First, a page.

I very nearly didn’t finish Susan Tardanico’s recent article in Forbes Magazine when I saw her trot out the urban legend that 93% of communication is non-verbal. But I persevered because her topic is one that I’ve been discussing a lot lately – with friends – over e-mail!
Is social media sabotaging real communication? Yes, I say. Yes! Yes! Yes! As Tardanico so rightly points out, anyone can hide behind a text or an e-mail or a Facebook update or a tweet. In fact, just because my name is on the account, doesn’t mean that they’re my updates or my tweets or my blog posts. I could be anyone – I might be me… but then again, I might not be. And the face I present to the world, without those non-verbal giveaways, is one that is left unscrutinised. Am I really as happy as I make out to be? Is my life really going so well? Do I really think that Hungary is in danger of losing sight of democracy…or is that someone else talking?
Tardanico highlights what she calls ‘a new set of communication barriers’, among them the quantity vs quality and superficiality vs authenticity. She lauds social media as a surrogate for real communication and says: for it to be a truly effective communication vehicle, all parties bear a responsibility to be genuine, accurate, and not allow it to replace human contact altogether.’Sure, I can be genuine and accurate but how can I be sure that you are, too?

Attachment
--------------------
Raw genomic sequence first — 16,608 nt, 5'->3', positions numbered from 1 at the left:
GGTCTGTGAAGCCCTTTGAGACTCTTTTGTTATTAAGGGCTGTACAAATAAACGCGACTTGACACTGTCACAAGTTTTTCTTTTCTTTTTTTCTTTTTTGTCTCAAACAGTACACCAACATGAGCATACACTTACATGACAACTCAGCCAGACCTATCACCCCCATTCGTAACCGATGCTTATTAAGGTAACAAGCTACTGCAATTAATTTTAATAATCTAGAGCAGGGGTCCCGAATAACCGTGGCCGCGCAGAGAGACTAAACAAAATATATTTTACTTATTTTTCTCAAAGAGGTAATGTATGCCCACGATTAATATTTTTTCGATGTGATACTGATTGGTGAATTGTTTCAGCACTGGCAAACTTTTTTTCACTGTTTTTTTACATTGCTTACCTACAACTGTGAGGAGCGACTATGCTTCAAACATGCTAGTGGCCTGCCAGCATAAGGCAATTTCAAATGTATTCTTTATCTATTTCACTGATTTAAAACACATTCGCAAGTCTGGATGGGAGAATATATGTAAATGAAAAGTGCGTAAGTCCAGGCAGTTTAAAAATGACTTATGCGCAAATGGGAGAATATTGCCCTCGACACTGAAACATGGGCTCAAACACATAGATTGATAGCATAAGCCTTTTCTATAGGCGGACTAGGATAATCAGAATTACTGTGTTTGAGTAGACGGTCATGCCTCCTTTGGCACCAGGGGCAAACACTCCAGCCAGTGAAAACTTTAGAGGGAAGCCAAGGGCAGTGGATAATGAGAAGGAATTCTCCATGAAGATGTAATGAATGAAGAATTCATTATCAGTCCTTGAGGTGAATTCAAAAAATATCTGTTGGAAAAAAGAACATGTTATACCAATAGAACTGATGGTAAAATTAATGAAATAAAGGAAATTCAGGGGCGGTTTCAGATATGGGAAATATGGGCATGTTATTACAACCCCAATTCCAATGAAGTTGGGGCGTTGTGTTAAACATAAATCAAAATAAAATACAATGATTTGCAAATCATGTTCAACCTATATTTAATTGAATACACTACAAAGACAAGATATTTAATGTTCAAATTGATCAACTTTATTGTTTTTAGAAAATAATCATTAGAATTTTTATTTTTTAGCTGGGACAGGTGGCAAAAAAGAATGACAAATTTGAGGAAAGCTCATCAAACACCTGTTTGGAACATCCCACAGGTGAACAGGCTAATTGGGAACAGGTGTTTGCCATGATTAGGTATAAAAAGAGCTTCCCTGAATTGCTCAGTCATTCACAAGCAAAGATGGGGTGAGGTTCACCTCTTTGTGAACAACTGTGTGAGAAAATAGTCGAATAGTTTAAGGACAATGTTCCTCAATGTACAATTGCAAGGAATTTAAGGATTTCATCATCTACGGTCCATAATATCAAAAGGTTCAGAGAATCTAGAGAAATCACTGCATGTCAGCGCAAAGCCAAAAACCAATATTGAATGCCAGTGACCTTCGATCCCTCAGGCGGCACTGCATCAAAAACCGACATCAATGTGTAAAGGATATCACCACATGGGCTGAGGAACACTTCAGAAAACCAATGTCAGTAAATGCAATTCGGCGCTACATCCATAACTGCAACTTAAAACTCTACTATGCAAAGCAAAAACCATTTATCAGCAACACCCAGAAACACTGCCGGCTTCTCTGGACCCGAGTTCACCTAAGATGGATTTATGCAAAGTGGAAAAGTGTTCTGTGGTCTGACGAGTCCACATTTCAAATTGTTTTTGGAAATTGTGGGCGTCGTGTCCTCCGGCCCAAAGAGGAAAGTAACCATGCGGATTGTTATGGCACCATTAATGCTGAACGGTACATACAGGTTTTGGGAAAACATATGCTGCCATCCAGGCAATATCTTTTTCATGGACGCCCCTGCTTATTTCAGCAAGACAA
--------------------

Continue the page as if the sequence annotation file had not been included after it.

How many of us at work prefer to e-mail the person across the room rather than get up and go talk to them in person? How many will send an SMS rather than pick up the phone? How many figure that posting ‘Happy Birthday’ on a wall will subsitute for a phone call or a card? Yes, I can now contact anyone in the world quickly and easily, 24 hours a day, 7 days a week. I’m not denying that. But at what cost? It is getting harder and harder to maintain face-to-face contact – I’ve been playing phone/FB/SMS tag with a friend here in Budapest for three weeks and we have yet to talk in person. Perhaps before Christmas…
But a voice of reason: Andrew Spong, writing on this article in Scoop it, has this to say:
AS: I appreciate this piece has been written to provoke a response, but what constitutes ‘real’ communication is defined in restrictive terms here. If the call is to imbue our communications in social media with more honest emotion and human sentiment, then yes, let’s. All technologies have the potential to alienate; however they also have the power to connect. It’s up to us which we choose.
My question is how? How do we imbue our communication in social media with more honest emotion and human sentiment if we can never really be sure to whom we’re connecting with?